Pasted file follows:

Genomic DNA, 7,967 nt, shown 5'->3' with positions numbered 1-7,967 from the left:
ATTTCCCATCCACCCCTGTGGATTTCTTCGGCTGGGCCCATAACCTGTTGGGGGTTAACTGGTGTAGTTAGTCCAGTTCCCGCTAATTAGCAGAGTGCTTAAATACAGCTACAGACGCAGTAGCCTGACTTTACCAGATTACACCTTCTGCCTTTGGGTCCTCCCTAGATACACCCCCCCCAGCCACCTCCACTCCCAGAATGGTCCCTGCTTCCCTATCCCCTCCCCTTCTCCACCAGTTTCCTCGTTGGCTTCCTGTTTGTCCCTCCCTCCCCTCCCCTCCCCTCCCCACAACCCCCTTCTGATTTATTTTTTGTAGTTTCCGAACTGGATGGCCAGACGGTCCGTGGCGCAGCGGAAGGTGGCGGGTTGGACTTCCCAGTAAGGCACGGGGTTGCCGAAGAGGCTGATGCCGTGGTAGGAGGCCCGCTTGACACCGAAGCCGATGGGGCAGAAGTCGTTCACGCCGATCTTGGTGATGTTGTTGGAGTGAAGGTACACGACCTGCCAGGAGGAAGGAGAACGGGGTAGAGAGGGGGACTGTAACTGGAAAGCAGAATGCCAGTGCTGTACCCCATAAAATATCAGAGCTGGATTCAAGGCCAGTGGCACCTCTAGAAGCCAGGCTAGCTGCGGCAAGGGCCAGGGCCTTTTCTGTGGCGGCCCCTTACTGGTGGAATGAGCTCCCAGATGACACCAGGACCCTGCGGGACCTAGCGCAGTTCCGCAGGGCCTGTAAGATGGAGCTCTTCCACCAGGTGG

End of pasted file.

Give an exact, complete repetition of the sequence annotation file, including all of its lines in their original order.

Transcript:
Genomic DNA, 7,967 nt, shown 5'->3' with positions numbered 1-7,967 from the left:
ATTTCCCATCCACCCCTGTGGATTTCTTCGGCTGGGCCCATAACCTGTTGGGGGTTAACTGGTGTAGTTAGTCCAGTTCCCGCTAATTAGCAGAGTGCTTAAATACAGCTACAGACGCAGTAGCCTGACTTTACCAGATTACACCTTCTGCCTTTGGGTCCTCCCTAGATACACCCCCCCCAGCCACCTCCACTCCCAGAATGGTCCCTGCTTCCCTATCCCCTCCCCTTCTCCACCAGTTTCCTCGTTGGCTTCCTGTTTGTCCCTCCCTCCCCTCCCCTCCCCTCCCCACAACCCCCTTCTGATTTATTTTTTGTAGTTTCCGAACTGGATGGCCAGACGGTCCGTGGCGCAGCGGAAGGTGGCGGGTTGGACTTCCCAGTAAGGCACGGGGTTGCCGAAGAGGCTGATGCCGTGGTAGGAGGCCCGCTTGACACCGAAGCCGATGGGGCAGAAGTCGTTCACGCCGATCTTGGTGATGTTGTTGGAGTGAAGGTACACGACCTGCCAGGAGGAAGGAGAACGGGGTAGAGAGGGGGACTGTAACTGGAAAGCAGAATGCCAGTGCTGTACCCCATAAAATATCAGAGCTGGATTCAAGGCCAGTGGCACCTCTAGAAGCCAGGCTAGCTGCGGCAAGGGCCAGGGCCTTTTCTGTGGCGGCCCCTTACTGGTGGAATGAGCTCCCAGATGACACCAGGACCCTGCGGGACCTAGCGCAGTTCCGCAGGGCCTGTAAGATGGAGCTCTTCCACCAGGTGG